(This article belongs to the Special Issue Diversity and Function of Collembola)
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16 pages, 3195 KiB  
Article
HDetect-VS: Tiny Human Object Enhancement and Detection Based on Visual Saliency for Maritime Search and Rescue
by Zhennan Fei, Yingjiang Xie, Da Deng, Lingshuai Meng, Fu Niu and Jinggong Sun
Appl. Sci. 2024, 14(12), 5260; https://doi.org/10.3390/app14125260 (registering DOI) - 18 Jun 2024
Abstract
Strong sun glint noise is an inevitable obstruction for tiny human object detection in maritime search and rescue (SAR) tasks, which can significantly deteriorate the performance of local contrast method (LCM)-based algorithms and cause high false alarm rates. For SAR tasks in noisy [...] Read more.
Strong sun glint noise is an inevitable obstruction for tiny human object detection in maritime search and rescue (SAR) tasks, which can significantly deteriorate the performance of local contrast method (LCM)-based algorithms and cause high false alarm rates. For SAR tasks in noisy environments, it is more important to find tiny objects than localize them. Hence, considering background clutter and strong glint noise, in this study, a noise suppression methodology for maritime scenarios (HDetect-VS) is established to achieve tiny human object enhancement and detection based on visual saliency. To this end, the pixel intensity value distributions, color characteristics, and spatial distributions are thoroughly analyzed to separate objects from background and glint noise. Using unmanned aerial vehicles (UAVs), visible images with rich details, rather than infrared images, are applied to detect tiny objects in noisy environments. In this study, a grayscale model mapped from the HSV model (HSV-gray) is used to suppress glint noise based on color characteristic analysis, and large-scale Gaussian Convolution is utilized to obtain the pixel intensity surface and suppress background noise based on pixel intensity value distributions. Moreover, based on a thorough analysis of the spatial distribution of objects and noise, two-step clustering is employed to separate objects from noise in a salient point map. Experiments are conducted on the SeaDronesSee dataset; the results illustrate that HDetect-VS has more robust and effective performance in tiny object detection in noisy environments than other pixel-level algorithms. In particular, the performance of existing deep learning-based object detection algorithms can be significantly improved by taking the results of HDetect-VS as input. Full article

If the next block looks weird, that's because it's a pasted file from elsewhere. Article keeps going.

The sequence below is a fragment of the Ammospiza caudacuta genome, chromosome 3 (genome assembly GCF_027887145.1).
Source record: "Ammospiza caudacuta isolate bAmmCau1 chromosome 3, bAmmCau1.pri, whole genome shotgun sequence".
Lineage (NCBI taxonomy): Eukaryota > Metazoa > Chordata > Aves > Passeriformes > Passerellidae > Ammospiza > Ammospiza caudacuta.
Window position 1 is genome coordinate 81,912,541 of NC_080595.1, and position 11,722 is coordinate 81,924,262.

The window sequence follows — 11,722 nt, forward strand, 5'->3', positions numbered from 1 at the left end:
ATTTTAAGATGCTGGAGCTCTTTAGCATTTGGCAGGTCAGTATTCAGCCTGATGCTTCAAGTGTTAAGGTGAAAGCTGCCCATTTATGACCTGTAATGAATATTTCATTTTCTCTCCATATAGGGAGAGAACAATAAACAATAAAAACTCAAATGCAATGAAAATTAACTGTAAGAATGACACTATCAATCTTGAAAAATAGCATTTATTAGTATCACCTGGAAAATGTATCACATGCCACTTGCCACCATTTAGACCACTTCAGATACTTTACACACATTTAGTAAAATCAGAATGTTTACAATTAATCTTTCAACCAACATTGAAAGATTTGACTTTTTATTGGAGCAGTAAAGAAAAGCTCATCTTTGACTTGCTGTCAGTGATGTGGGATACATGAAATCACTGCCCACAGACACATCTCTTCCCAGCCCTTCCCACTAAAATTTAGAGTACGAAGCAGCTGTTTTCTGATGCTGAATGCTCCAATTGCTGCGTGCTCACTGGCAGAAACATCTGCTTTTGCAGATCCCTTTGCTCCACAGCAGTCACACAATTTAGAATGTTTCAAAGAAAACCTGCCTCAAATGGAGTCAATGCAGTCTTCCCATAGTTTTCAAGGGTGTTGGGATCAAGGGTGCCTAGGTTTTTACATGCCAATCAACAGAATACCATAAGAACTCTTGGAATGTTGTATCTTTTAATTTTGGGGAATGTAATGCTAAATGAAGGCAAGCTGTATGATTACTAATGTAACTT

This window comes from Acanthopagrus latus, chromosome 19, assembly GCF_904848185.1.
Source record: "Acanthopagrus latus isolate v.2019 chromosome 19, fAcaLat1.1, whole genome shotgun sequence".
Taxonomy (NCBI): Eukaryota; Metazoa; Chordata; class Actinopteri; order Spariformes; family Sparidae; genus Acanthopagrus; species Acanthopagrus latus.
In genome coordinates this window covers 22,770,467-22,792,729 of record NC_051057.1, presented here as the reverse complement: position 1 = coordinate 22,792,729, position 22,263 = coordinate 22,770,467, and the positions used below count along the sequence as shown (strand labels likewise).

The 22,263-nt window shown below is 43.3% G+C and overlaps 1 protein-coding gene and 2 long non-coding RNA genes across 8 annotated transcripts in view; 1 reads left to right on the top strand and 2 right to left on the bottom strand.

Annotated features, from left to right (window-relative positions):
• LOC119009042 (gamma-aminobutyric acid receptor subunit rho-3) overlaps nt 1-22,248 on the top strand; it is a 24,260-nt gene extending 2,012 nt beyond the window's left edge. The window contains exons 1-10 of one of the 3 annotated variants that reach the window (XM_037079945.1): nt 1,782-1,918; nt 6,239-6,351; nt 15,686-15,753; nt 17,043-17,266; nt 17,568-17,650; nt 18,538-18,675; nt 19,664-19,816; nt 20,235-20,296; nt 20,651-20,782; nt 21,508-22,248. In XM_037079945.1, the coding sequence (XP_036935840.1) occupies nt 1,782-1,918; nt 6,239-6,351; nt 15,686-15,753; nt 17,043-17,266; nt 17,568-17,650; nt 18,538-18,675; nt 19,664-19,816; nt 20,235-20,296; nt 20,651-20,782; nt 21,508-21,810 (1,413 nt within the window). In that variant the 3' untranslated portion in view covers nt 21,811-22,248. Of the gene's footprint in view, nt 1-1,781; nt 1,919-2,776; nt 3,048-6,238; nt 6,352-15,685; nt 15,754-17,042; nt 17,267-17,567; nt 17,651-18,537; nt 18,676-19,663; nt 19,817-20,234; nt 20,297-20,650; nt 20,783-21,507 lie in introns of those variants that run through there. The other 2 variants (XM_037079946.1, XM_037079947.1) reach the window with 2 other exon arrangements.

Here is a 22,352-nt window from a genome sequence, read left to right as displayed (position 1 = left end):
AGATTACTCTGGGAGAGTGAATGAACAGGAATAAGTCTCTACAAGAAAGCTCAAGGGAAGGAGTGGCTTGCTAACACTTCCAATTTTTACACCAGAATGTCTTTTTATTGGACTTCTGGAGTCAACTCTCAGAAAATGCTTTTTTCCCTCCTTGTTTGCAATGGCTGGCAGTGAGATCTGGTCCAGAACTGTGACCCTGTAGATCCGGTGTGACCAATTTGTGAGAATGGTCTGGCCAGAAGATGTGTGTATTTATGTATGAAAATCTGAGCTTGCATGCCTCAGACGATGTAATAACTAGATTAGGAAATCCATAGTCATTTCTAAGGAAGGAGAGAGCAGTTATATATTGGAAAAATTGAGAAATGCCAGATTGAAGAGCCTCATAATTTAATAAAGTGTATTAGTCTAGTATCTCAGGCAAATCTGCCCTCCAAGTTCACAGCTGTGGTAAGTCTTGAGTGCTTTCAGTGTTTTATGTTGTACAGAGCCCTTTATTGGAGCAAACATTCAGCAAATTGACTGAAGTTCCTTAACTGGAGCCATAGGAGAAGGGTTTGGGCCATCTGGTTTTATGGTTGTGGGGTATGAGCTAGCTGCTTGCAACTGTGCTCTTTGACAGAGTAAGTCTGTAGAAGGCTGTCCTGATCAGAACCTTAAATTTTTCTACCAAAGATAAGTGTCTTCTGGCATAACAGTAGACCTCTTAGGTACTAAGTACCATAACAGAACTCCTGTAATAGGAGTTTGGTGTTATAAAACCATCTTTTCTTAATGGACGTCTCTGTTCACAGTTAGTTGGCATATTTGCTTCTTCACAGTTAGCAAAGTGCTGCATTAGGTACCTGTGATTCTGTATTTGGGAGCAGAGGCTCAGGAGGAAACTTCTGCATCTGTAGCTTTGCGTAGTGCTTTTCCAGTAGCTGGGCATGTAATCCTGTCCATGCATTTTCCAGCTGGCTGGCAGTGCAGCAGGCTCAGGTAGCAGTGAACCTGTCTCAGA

(This article belongs to the Special Issue Advanced Image Analysis and Processing Technologies and Applications)
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4 pages, 169 KiB  
Editorial
Introduction to the Special Issue of Genealogy on Surnames
by Richard Coates and Harry Parkin
Genealogy 2024, 8(2), 77; https://doi.org/10.3390/genealogy8020077 (registering DOI) - 18 Jun 2024
Abstract
Giving personal names to individual children is a cultural universal [...] Full article
(This article belongs to the Special Issue Family Names: Origins, History, Anthropology and Sociology)
14 pages, 5016 KiB  
Article
Real-Time Trajectory Smoothing and Obstacle Avoidance: A Method Based on Virtual Force Guidance
by Yongbin Su, Chenying Lin and Tundong Liu
Sensors 2024, 24(12), 3935; https://doi.org/10.3390/s24123935 (registering DOI) - 18 Jun 2024
Abstract
In dynamic environments, real-time trajectory planners are required to generate smooth trajectories. However, trajectory planners based on real-time sampling often produce jerky trajectories that necessitate post-processing steps for smoothing. Existing local smoothing methods may result in trajectories that collide with obstacles due to [...] Read more.
In dynamic environments, real-time trajectory planners are required to generate smooth trajectories. However, trajectory planners based on real-time sampling often produce jerky trajectories that necessitate post-processing steps for smoothing. Existing local smoothing methods may result in trajectories that collide with obstacles due to the lack of a direct connection between the smoothing process and trajectory optimization. To address this limitation, this paper proposes a novel trajectory-smoothing method that considers obstacle constraints in real time. By introducing virtual attractive forces from original trajectory points and virtual repulsive forces from obstacles, the resultant force guides the generation of smooth trajectories. This approach enables parallel execution with the trajectory-planning process and requires low computational overhead. Experimental validation in different scenarios demonstrates that the proposed method not only achieves real-time trajectory smoothing but also effectively avoids obstacles. Full article
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22 pages, 2836 KiB  
Article